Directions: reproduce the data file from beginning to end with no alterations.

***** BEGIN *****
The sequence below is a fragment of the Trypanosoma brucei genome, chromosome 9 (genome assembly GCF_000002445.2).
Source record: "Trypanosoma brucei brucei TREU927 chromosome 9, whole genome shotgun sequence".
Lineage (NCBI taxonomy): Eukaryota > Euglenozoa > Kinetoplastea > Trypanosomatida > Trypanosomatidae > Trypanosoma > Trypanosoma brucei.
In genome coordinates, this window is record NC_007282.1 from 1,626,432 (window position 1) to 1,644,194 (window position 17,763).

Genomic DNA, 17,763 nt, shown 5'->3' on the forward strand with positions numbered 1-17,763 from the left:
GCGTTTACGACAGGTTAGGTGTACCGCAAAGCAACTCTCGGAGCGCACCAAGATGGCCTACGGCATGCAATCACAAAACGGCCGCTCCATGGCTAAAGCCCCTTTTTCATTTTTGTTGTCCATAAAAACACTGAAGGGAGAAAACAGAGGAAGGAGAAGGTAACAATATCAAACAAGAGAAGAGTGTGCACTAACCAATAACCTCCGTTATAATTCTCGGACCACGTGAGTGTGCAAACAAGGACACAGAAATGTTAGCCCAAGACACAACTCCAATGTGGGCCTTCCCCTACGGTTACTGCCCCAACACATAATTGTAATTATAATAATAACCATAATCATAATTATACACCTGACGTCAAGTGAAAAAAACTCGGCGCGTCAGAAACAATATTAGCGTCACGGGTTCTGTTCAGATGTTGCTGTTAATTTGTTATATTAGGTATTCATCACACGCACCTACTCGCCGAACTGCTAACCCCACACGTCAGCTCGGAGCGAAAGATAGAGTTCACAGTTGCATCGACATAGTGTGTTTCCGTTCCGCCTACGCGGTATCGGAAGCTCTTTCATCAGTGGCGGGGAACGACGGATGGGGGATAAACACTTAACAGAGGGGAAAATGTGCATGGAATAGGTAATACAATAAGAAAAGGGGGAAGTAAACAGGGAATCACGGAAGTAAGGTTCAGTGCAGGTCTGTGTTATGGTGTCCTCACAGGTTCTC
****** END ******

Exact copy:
The sequence below is a fragment of the Trypanosoma brucei genome, chromosome 9 (genome assembly GCF_000002445.2).
Source record: "Trypanosoma brucei brucei TREU927 chromosome 9, whole genome shotgun sequence".
Lineage (NCBI taxonomy): Eukaryota > Euglenozoa > Kinetoplastea > Trypanosomatida > Trypanosomatidae > Trypanosoma > Trypanosoma brucei.
In genome coordinates, this window is record NC_007282.1 from 1,626,432 (window position 1) to 1,644,194 (window position 17,763).

Genomic DNA, 17,763 nt, shown 5'->3' on the forward strand with positions numbered 1-17,763 from the left:
GCGTTTACGACAGGTTAGGTGTACCGCAAAGCAACTCTCGGAGCGCACCAAGATGGCCTACGGCATGCAATCACAAAACGGCCGCTCCATGGCTAAAGCCCCTTTTTCATTTTTGTTGTCCATAAAAACACTGAAGGGAGAAAACAGAGGAAGGAGAAGGTAACAATATCAAACAAGAGAAGAGTGTGCACTAACCAATAACCTCCGTTATAATTCTCGGACCACGTGAGTGTGCAAACAAGGACACAGAAATGTTAGCCCAAGACACAACTCCAATGTGGGCCTTCCCCTACGGTTACTGCCCCAACACATAATTGTAATTATAATAATAACCATAATCATAATTATACACCTGACGTCAAGTGAAAAAAACTCGGCGCGTCAGAAACAATATTAGCGTCACGGGTTCTGTTCAGATGTTGCTGTTAATTTGTTATATTAGGTATTCATCACACGCACCTACTCGCCGAACTGCTAACCCCACACGTCAGCTCGGAGCGAAAGATAGAGTTCACAGTTGCATCGACATAGTGTGTTTCCGTTCCGCCTACGCGGTATCGGAAGCTCTTTCATCAGTGGCGGGGAACGACGGATGGGGGATAAACACTTAACAGAGGGGAAAATGTGCATGGAATAGGTAATACAATAAGAAAAGGGGGAAGTAAACAGGGAATCACGGAAGTAAGGTTCAGTGCAGGTCTGTGTTATGGTGTCCTCACAGGTTCTC